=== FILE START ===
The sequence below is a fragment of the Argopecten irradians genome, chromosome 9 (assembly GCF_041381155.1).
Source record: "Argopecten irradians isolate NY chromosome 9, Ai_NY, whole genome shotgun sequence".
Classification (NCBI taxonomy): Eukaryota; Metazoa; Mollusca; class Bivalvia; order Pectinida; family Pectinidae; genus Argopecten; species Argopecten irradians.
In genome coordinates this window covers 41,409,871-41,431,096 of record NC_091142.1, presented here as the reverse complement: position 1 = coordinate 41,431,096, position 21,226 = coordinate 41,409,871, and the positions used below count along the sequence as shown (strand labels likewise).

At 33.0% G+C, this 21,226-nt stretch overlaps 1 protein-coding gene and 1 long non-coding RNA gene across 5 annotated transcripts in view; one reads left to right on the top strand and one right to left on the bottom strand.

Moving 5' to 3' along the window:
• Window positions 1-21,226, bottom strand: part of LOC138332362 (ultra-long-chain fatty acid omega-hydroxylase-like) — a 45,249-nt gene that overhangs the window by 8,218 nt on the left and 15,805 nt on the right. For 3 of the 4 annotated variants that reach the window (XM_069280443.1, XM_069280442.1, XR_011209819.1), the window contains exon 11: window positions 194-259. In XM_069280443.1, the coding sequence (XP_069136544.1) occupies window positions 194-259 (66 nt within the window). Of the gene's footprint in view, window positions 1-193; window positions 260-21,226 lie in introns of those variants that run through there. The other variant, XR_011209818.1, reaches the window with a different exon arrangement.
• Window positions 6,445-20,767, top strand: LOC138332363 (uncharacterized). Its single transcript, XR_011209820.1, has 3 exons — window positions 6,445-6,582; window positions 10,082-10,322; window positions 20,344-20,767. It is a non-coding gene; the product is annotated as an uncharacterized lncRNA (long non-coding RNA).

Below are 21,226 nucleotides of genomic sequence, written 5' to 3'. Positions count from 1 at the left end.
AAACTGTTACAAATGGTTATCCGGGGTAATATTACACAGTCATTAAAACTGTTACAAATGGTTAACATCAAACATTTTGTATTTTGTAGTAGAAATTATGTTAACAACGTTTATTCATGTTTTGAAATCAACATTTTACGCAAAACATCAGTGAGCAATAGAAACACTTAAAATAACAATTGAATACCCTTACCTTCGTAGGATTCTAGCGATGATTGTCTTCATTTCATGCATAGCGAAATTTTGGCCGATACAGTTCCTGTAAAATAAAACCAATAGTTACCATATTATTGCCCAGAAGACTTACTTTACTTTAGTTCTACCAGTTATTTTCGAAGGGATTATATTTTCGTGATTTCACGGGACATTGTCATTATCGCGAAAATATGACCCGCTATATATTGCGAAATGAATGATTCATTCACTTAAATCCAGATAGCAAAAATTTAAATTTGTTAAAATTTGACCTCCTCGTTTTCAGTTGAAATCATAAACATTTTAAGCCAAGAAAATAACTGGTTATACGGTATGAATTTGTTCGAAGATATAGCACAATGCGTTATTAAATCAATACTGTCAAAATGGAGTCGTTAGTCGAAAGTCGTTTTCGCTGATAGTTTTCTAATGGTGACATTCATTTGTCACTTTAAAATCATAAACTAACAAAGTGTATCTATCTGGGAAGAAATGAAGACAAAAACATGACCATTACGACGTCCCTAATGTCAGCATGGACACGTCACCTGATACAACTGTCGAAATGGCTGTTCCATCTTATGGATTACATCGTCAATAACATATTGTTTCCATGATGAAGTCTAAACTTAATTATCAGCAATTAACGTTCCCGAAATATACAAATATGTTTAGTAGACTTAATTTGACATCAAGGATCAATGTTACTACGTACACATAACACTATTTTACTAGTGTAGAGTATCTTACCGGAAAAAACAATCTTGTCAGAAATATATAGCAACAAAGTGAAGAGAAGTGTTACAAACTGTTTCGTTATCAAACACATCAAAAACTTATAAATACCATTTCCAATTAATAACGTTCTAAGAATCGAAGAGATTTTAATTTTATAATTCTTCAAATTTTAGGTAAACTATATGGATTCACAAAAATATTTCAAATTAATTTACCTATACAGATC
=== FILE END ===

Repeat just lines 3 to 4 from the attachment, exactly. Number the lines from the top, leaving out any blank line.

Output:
Classification (NCBI taxonomy): Eukaryota; Metazoa; Mollusca; class Bivalvia; order Pectinida; family Pectinidae; genus Argopecten; species Argopecten irradians.
In genome coordinates this window covers 41,409,871-41,431,096 of record NC_091142.1, presented here as the reverse complement: position 1 = coordinate 41,431,096, position 21,226 = coordinate 41,409,871, and the positions used below count along the sequence as shown (strand labels likewise).